Alan Watts (1915-1973) published more than 25 books on the philosophy and psychology of religion and is considered one of the premier interpreters of Eastern wisdom in the West. This eclectic and idiosyncratic thinker wore many hats in his long, controversial, and contentious career: Anglican priest, graduate dean, broadcaster, calligrapher, philosopher, and colorful cultural commentator. Watts was very savvy about communicating his ideas to millions via books, radio broadcasts, tape recordings, and public talks. As a self-described "spiritual entertainer," he lectured in a creative, relaxed, and lively style that appealed to both scholars and the general public.

On these 12 CDs, Watts comes across as both a confident philosopher of religion and as a spiritual trickster whose enthusiasm for ideas is contagious. Out of Your Mind contains six digitally-restored seminars running fourteen and one-half hours. They have been selected from hundreds of recordings by Alan Watts' son Mark. The six seminars are: The Nature of Consciousness, The Web of Life, The Inevitable Ecstasy. The World as Just So, The World as Self, and The World As Emptiness. Here Watts puts on display his wide-ranging knowledge about Eastern and Western philosophy. Whether exploring the myth of ourselves based on our separation from others, the nature of selfishness, the fallacy of misplaced concreteness, or the illusion of the ego, Watts takes delight in demolishing the traps of conventional thinking. He asserts that we miss too much of the diversity and majesty of our experience when we close ourselves off to mystery, playfulness, and improvisation.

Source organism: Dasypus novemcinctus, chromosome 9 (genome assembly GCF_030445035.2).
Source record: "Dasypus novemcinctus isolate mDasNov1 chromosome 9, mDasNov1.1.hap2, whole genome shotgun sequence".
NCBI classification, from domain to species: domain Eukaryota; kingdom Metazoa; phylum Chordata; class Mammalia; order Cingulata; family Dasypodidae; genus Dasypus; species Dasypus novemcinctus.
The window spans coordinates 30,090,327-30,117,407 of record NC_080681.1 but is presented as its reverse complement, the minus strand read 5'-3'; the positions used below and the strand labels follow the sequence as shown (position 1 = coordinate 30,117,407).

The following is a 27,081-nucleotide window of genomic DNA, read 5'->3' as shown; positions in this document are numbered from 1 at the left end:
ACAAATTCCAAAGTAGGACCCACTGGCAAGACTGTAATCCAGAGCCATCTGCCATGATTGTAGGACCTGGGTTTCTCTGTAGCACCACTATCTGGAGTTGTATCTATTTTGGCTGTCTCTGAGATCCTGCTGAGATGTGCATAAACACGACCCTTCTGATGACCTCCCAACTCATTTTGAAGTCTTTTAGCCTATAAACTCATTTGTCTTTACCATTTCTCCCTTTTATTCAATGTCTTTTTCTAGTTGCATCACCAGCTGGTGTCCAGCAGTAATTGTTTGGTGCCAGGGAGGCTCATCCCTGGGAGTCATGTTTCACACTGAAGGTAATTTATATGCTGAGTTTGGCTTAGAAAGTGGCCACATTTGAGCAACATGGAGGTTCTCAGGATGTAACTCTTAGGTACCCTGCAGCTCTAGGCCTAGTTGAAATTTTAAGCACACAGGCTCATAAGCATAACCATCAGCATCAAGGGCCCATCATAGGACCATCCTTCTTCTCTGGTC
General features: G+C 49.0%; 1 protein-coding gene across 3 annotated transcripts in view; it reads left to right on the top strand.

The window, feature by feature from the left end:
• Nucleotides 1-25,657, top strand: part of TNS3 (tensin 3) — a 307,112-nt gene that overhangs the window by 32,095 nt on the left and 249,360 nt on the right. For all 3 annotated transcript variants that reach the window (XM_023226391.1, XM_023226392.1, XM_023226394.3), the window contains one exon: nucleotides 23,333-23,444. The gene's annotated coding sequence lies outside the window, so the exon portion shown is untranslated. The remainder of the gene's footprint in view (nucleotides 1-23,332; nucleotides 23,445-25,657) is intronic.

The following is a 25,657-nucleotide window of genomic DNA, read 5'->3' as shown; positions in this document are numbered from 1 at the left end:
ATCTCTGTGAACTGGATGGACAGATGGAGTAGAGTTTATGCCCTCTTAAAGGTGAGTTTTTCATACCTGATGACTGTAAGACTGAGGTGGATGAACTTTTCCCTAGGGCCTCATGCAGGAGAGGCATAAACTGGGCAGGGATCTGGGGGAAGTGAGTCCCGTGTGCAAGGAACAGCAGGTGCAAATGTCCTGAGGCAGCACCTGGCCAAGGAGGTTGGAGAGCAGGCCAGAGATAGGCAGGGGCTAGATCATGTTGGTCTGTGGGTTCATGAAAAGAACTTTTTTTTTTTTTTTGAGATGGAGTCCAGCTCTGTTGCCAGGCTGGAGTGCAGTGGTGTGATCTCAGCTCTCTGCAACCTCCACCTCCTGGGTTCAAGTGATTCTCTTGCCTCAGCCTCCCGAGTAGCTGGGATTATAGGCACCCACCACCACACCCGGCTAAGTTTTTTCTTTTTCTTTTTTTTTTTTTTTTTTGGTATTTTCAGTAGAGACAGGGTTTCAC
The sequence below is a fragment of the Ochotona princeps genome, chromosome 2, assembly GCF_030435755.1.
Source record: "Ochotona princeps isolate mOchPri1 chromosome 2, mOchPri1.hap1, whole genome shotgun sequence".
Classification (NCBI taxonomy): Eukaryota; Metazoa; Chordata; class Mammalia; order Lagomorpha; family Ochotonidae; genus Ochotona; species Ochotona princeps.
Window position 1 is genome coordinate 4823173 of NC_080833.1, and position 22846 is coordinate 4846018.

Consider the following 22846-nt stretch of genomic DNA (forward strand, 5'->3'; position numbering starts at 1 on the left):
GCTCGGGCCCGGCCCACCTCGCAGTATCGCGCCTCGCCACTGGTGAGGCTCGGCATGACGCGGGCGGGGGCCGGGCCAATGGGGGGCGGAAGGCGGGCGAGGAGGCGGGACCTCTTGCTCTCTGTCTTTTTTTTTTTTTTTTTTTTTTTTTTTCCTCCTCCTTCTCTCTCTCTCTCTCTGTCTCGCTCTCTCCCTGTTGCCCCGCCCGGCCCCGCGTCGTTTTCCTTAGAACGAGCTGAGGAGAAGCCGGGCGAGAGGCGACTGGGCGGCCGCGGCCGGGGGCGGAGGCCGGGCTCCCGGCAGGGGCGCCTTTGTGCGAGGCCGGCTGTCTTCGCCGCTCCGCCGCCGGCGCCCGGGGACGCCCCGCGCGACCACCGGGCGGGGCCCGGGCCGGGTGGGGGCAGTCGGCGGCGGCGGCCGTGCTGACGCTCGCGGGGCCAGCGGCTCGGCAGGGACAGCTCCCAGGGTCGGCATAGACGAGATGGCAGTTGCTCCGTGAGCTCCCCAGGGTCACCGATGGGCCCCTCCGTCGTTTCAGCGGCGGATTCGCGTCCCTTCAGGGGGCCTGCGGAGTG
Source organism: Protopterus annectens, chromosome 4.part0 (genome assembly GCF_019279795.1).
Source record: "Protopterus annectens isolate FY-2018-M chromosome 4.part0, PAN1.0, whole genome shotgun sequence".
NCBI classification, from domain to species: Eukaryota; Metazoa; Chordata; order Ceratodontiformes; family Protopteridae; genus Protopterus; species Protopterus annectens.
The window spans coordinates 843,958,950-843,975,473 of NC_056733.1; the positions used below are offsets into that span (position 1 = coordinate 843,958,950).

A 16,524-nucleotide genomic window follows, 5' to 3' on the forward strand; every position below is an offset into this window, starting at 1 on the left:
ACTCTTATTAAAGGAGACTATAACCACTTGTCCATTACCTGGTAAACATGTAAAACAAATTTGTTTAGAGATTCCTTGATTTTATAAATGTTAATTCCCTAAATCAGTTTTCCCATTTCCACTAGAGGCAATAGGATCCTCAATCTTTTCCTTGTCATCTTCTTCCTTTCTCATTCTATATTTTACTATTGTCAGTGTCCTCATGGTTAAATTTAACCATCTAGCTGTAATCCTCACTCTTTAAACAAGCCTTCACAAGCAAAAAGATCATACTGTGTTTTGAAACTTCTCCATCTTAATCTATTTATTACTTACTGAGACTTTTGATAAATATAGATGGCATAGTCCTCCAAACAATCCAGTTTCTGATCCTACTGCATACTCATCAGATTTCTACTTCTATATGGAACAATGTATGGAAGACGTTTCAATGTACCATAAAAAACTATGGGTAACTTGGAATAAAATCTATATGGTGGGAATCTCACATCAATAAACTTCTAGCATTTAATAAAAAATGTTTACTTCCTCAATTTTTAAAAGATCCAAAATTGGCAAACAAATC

Watts hits high stride on the CDs where he charts the treasures of Zen, Hinduism, and Buddhism. This author was well-known for the sharpness of his insights into Zen as "the pathless path." Here he talks about the golden age of Zen, the Japanese Zen monastery, koans, and the truth of the birthless mind. On the two CDs on Hinduism, Watts explores self as play, the yogas, the four stages of life, shedding the masks, and gamesmanship in spiritual practice. On the last two CDs, he muses on The Four Noble Truths, the Eight-fold Path, the mystery of change, the world as void, and considering death.

Listening to these lectures, one cannot help but say a quiet note of thanks to this adventuresome spiritual explorer for his finely honed practice of hospitality. Thrilled with the transformation of consciousness and the mutual interdependence of all things, Watts was a generous interpreter of Eastern religions and the quest for meaning in the West.